The law firm of Oakes & Fosher is presently investigating the alleged misconduct of former securities broker Matthew Singer. According to his publicly available FINRA BrokerCheck report, Matthew Singer has been the subject of multiple customer complaints.

Matthew Singer was a Florida based securities broker. He worked in the securities industry for eight years. During his career, he was registered with eight different securities firms. He is no longer working as a registered securities broker in any fashion.

His Registrations

  • Knight Equity Markets (2006-2008)
  • Hudson Securities (2008-2010)
  • C.L. King & Associates (2010-2011)
  • Capstone Investments (2011-2013)
  • Ascendant Capital Markets (2013)
  • FBN Securities (2013)
  • Morgan Stanley (2013-2016)

The Allegations

  • In October 2015, customers alleged that Matthew Singer recommended investments that were not suitable given their level or risk. This case was settled for $365,000 in damages.
  • In February 2016, a customer alleged that the options trading strategy Matthew Singer recommended was unsuitable.
  • In December 2016, a customer alleged that Matthew Singer executed unauthorized trades and misrepresented what options trading actually was. The alleged transgressions taking place between May of 2015 and January of 2016. This case was settled for $60,000 in damages.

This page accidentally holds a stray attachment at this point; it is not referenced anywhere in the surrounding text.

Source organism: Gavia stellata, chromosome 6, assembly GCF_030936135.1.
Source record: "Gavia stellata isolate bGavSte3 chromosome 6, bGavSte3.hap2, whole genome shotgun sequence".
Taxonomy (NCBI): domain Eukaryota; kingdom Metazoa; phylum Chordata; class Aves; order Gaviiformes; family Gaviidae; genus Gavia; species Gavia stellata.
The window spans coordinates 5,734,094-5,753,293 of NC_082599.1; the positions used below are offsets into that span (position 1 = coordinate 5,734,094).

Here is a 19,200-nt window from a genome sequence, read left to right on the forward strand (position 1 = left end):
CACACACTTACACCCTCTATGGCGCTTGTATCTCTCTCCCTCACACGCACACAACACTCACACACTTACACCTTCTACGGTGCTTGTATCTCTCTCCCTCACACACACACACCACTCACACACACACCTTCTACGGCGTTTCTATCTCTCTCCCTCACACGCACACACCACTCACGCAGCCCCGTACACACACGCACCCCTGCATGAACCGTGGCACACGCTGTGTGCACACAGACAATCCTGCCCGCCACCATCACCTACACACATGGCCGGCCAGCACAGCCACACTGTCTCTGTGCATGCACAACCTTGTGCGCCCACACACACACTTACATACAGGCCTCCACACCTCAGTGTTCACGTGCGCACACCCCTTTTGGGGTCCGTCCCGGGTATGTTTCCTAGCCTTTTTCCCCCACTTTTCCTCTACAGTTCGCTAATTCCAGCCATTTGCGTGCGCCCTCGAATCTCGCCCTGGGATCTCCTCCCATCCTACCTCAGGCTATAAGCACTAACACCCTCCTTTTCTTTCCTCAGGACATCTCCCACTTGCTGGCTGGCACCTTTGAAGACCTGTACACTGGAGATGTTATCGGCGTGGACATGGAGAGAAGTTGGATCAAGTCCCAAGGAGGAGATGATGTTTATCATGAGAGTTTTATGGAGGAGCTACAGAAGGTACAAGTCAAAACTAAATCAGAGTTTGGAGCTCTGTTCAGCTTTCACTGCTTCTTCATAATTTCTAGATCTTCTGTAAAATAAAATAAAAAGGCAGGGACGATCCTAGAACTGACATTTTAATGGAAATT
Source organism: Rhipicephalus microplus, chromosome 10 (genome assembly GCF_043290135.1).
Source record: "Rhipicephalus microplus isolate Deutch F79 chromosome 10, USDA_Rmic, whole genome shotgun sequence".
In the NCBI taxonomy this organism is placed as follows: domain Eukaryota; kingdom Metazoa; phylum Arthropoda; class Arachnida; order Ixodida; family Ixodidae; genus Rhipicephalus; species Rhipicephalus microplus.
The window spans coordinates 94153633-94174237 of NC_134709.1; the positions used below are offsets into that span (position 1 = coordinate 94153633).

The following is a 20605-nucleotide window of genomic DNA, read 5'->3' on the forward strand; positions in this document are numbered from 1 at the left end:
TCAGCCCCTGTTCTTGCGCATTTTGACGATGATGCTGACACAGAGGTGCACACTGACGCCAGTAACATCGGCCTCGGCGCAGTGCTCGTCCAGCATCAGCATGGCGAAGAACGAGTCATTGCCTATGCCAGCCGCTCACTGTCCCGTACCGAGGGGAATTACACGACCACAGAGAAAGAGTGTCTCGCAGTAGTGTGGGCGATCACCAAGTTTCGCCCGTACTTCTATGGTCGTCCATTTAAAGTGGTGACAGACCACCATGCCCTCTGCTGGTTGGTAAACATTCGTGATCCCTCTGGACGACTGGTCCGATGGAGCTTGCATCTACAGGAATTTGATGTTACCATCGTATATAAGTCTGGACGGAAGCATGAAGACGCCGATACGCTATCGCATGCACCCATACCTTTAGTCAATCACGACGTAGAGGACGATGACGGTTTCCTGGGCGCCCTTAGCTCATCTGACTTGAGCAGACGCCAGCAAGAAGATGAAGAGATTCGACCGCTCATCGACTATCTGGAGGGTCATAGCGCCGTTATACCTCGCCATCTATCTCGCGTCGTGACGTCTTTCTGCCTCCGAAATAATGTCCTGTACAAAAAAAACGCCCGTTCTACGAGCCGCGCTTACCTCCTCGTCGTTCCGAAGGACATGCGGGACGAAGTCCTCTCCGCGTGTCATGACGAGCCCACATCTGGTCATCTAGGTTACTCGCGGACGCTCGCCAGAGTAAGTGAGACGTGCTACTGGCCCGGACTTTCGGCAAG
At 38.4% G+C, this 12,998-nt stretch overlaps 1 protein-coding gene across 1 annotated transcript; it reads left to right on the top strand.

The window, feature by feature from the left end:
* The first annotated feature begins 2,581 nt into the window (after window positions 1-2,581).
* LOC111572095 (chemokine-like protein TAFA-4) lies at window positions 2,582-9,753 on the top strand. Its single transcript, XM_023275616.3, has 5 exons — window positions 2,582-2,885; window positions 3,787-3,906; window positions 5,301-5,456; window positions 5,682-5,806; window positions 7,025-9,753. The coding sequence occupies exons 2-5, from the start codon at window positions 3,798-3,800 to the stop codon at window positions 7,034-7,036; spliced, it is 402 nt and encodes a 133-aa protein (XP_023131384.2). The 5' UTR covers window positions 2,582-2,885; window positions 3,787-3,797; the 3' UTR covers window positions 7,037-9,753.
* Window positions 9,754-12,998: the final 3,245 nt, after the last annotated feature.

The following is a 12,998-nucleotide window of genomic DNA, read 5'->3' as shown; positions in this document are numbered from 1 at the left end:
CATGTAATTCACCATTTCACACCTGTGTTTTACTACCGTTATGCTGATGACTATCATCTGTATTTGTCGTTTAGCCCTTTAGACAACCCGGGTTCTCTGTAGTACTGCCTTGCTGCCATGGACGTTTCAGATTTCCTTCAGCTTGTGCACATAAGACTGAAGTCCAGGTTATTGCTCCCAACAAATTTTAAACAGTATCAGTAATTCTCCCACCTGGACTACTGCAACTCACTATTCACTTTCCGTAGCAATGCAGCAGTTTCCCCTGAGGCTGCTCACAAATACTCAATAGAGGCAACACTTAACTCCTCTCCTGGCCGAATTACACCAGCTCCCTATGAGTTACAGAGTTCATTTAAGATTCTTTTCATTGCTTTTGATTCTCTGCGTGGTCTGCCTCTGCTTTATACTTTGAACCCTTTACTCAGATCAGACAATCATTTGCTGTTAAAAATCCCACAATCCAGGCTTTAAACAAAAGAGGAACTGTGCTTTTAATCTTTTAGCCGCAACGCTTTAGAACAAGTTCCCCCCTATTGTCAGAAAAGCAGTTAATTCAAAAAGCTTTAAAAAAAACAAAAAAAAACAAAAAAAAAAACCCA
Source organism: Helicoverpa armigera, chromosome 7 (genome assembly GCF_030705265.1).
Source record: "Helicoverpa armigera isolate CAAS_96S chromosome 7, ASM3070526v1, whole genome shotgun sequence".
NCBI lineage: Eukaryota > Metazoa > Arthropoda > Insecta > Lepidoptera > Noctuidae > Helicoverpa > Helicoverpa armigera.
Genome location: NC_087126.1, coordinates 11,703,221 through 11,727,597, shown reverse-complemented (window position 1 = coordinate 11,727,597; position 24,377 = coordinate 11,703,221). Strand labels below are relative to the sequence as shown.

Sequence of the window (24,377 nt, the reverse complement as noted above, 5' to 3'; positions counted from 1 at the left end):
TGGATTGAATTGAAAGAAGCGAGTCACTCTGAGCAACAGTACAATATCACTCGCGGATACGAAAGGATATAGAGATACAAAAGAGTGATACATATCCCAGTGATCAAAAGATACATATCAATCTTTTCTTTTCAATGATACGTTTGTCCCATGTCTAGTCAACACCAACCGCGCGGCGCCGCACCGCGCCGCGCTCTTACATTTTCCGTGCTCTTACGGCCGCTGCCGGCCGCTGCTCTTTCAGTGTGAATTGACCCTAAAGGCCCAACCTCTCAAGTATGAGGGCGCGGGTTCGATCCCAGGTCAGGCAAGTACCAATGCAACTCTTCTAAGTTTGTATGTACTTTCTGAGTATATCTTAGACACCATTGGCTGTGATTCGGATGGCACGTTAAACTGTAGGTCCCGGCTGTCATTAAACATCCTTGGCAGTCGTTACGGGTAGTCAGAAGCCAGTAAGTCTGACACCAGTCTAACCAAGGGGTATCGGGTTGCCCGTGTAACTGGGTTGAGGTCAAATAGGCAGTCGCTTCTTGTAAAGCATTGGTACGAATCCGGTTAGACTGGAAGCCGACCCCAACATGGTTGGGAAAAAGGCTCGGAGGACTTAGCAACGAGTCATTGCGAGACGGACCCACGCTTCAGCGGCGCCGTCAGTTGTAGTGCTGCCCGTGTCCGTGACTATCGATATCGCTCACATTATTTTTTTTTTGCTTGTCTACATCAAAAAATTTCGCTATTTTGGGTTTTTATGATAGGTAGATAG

• In May 2018, Matthew Singer was officially sanctioned by FINRA after he allegedly refused to comply with an investigation into him allegedly making unsuitable options recommendations. Due to his alleged failure to comply, he was barred by FINRA from acting as a registered securities broker in any fashion.

What is Options Trading?

Options trading is a complicated form of trading that can be highly unsuitable for certain types of investors. Essentially, options trading is two parties betting against each other regarding the future success or failure of a particular security. The parties in options trading hold separate positions–the long and the short. The party in the long position pays the party in the short position a premium at the beginning of the transaction that is determined by the value of the security and the amount of options purchased. The party in the short position then agrees to purchase or sell that security, depending on whether it is a ‘call’ or ‘put’ option, to the party in the long position should they request it. This is to be done by the option’s expiration date at an agreed upon strike price. This strike price is set in stone before the contract is executed and must be honored despite what the security in question may actually be valued at by its expiration date. This places the party in the short position in a great deal of risk. If the value of the security increases drastically in a ‘call’ option, or decreases drastically in a ‘put’ option, the party in the short position can now be on the hook for a substantial amount of money when all they received in return was a fraction of that amount through the original premium. This process is incredibly complicated and often goes misrepresented by less than scrupulous or incompetent securities brokers.

Oakes & Fosher Can Help

Many investors are unaware of the legal recourse available to them after losing money due to securities broker fraud and/or negligence. The truth is that investors who have lost money in this fashion may actually be entitled to damages. Oakes & Fosher dedicates its entire legal practice to helping investors across the nation. If you, or someone you know, have lost money investing with Mattew Singer, please contact Oakes & Fosher for a free and private consultation. Oakes & Fosher handles cases on a contingency basis, which means there are no fees charged unless we collect for you.